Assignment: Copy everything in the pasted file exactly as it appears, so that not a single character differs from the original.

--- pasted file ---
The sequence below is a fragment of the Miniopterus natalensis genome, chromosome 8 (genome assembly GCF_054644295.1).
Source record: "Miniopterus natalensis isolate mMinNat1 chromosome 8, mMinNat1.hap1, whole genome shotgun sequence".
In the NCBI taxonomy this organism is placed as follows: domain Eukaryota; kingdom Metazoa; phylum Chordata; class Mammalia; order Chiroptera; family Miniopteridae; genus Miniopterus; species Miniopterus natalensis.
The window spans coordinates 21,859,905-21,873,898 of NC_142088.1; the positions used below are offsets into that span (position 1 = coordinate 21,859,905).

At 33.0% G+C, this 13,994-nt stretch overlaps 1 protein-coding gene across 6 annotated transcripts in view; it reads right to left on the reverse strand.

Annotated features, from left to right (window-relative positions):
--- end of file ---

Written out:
The sequence below is a fragment of the Miniopterus natalensis genome, chromosome 8 (genome assembly GCF_054644295.1).
Source record: "Miniopterus natalensis isolate mMinNat1 chromosome 8, mMinNat1.hap1, whole genome shotgun sequence".
In the NCBI taxonomy this organism is placed as follows: domain Eukaryota; kingdom Metazoa; phylum Chordata; class Mammalia; order Chiroptera; family Miniopteridae; genus Miniopterus; species Miniopterus natalensis.
The window spans coordinates 21,859,905-21,873,898 of NC_142088.1; the positions used below are offsets into that span (position 1 = coordinate 21,859,905).

At 33.0% G+C, this 13,994-nt stretch overlaps 1 protein-coding gene across 6 annotated transcripts in view; it reads right to left on the reverse strand.

Annotated features, from left to right (window-relative positions):